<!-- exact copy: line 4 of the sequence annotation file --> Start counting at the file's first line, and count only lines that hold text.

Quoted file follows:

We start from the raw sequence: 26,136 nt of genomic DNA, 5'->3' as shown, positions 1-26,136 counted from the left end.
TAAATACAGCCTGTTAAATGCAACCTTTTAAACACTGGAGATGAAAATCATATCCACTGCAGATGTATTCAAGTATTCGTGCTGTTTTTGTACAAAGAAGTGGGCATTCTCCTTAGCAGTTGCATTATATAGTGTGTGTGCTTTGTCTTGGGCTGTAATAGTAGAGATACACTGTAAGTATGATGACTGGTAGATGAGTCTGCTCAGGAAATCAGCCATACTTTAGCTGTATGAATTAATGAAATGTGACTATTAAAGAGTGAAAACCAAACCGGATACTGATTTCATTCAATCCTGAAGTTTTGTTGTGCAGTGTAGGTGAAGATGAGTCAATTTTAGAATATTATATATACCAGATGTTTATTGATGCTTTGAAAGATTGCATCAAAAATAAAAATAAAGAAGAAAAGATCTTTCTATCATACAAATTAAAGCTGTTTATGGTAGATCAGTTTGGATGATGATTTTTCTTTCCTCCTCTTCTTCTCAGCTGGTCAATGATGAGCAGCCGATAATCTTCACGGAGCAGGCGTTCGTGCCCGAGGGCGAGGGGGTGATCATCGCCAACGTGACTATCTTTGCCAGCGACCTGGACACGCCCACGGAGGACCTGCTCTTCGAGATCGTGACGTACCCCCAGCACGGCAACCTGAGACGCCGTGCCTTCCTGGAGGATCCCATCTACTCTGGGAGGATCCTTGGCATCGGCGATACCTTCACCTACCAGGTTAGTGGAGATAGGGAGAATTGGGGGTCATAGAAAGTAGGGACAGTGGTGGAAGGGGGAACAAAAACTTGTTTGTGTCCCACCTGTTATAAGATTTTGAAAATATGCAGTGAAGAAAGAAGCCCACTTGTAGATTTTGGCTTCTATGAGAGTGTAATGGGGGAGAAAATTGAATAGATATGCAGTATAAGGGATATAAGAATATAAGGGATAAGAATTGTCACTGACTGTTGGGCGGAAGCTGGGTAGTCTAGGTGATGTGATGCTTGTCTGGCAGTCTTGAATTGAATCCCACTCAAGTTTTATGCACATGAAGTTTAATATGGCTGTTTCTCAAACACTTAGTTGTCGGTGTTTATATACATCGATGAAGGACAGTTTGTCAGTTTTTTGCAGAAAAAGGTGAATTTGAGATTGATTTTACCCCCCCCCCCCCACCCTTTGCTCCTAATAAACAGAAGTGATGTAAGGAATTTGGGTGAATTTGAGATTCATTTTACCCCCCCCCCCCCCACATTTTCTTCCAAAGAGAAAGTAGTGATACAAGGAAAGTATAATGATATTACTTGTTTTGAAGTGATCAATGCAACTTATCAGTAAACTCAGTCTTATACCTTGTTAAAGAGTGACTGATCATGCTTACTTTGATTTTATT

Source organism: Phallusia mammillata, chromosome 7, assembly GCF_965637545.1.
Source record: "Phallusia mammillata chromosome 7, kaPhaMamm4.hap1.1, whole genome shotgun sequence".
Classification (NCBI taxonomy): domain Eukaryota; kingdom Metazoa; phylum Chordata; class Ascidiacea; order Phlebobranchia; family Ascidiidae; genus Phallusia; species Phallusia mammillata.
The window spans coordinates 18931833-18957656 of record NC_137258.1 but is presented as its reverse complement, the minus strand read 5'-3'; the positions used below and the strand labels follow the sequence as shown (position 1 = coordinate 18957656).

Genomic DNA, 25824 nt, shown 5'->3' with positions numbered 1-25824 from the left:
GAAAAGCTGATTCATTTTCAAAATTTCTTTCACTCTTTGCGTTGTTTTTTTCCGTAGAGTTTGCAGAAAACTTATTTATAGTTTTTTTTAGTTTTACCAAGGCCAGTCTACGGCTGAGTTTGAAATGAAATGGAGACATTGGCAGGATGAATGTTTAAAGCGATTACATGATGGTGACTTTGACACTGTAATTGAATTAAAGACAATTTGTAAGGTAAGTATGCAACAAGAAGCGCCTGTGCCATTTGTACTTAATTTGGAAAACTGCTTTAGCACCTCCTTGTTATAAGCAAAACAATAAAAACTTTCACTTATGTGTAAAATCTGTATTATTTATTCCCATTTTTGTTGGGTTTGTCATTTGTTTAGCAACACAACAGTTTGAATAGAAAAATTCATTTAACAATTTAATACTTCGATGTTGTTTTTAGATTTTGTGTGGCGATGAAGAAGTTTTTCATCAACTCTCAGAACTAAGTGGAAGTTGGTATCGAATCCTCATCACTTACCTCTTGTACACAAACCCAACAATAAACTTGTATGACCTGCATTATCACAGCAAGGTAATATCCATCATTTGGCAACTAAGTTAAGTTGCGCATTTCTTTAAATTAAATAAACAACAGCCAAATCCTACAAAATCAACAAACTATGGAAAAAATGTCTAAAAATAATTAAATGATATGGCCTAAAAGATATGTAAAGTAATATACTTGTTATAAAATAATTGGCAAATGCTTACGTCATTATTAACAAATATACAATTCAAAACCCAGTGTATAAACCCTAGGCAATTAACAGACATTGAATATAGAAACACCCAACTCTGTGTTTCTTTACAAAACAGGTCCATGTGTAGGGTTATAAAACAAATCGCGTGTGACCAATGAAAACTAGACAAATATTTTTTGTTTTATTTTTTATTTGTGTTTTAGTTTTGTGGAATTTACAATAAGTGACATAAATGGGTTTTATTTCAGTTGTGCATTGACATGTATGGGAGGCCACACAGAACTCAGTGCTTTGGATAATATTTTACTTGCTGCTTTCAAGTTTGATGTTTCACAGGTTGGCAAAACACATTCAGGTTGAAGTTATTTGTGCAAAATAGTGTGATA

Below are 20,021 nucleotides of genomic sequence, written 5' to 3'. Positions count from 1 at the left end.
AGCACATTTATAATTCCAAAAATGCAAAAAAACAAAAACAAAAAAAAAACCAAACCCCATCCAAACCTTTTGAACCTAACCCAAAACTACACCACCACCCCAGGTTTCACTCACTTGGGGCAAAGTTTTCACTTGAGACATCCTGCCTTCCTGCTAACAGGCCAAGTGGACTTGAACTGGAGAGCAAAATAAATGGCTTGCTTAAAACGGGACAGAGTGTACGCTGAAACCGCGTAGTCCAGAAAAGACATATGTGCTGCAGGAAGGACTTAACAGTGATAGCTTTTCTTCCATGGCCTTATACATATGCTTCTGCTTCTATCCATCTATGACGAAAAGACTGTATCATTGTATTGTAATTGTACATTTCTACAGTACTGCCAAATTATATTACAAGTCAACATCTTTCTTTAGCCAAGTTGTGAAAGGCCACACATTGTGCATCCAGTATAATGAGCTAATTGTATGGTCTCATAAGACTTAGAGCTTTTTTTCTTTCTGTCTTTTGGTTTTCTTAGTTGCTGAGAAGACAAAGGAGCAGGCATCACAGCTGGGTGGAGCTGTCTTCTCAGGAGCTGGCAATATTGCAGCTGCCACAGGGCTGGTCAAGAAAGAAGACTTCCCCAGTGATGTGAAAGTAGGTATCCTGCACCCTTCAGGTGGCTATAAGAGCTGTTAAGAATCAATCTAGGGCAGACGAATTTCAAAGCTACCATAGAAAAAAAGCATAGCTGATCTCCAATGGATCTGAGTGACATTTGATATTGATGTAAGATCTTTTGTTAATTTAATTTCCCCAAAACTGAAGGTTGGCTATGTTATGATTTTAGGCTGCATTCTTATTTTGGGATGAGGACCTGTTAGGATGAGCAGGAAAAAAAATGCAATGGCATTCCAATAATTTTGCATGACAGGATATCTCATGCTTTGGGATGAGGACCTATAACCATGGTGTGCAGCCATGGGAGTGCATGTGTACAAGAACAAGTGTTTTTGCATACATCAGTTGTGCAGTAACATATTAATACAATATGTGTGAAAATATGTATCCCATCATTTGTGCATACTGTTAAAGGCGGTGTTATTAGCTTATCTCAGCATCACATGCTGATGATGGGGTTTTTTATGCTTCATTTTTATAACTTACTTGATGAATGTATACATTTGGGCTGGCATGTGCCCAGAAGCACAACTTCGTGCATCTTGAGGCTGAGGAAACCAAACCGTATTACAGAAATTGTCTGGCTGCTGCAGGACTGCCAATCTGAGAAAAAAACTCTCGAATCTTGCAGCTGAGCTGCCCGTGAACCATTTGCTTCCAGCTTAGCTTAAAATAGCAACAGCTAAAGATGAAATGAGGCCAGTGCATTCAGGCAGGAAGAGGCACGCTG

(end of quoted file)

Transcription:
Source record: "Phallusia mammillata chromosome 7, kaPhaMamm4.hap1.1, whole genome shotgun sequence".